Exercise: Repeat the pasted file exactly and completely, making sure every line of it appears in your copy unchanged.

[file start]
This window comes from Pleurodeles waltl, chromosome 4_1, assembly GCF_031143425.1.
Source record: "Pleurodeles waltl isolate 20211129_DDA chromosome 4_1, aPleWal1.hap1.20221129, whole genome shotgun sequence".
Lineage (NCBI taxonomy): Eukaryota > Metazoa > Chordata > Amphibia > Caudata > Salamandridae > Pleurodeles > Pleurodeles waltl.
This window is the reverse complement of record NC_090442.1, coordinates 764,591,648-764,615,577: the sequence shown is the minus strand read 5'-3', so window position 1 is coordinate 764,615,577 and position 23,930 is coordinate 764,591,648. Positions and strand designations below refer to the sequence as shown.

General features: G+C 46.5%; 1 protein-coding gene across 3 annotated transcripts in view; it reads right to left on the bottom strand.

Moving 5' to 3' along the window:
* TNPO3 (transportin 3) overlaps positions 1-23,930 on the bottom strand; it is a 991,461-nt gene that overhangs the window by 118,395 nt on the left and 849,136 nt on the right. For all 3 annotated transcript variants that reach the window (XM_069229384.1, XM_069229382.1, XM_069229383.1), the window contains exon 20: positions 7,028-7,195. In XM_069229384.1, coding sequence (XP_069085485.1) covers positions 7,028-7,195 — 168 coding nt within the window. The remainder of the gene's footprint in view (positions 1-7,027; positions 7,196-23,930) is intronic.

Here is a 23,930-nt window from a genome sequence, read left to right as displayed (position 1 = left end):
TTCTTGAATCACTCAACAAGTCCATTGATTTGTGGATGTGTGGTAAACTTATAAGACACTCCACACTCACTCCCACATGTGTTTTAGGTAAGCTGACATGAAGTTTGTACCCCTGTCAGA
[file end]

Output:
This window comes from Pleurodeles waltl, chromosome 4_1, assembly GCF_031143425.1.
Source record: "Pleurodeles waltl isolate 20211129_DDA chromosome 4_1, aPleWal1.hap1.20221129, whole genome shotgun sequence".
Lineage (NCBI taxonomy): Eukaryota > Metazoa > Chordata > Amphibia > Caudata > Salamandridae > Pleurodeles > Pleurodeles waltl.
This window is the reverse complement of record NC_090442.1, coordinates 764,591,648-764,615,577: the sequence shown is the minus strand read 5'-3', so window position 1 is coordinate 764,615,577 and position 23,930 is coordinate 764,591,648. Positions and strand designations below refer to the sequence as shown.

General features: G+C 46.5%; 1 protein-coding gene across 3 annotated transcripts in view; it reads right to left on the bottom strand.

Moving 5' to 3' along the window:
* TNPO3 (transportin 3) overlaps positions 1-23,930 on the bottom strand; it is a 991,461-nt gene that overhangs the window by 118,395 nt on the left and 849,136 nt on the right. For all 3 annotated transcript variants that reach the window (XM_069229384.1, XM_069229382.1, XM_069229383.1), the window contains exon 20: positions 7,028-7,195. In XM_069229384.1, coding sequence (XP_069085485.1) covers positions 7,028-7,195 — 168 coding nt within the window. The remainder of the gene's footprint in view (positions 1-7,027; positions 7,196-23,930) is intronic.

Here is a 23,930-nt window from a genome sequence, read left to right as displayed (position 1 = left end):
TTCTTGAATCACTCAACAAGTCCATTGATTTGTGGATGTGTGGTAAACTTATAAGACACTCCACACTCACTCCCACATGTGTTTTAGGTAAGCTGACATGAAGTTTGTACCCCTGTCAGA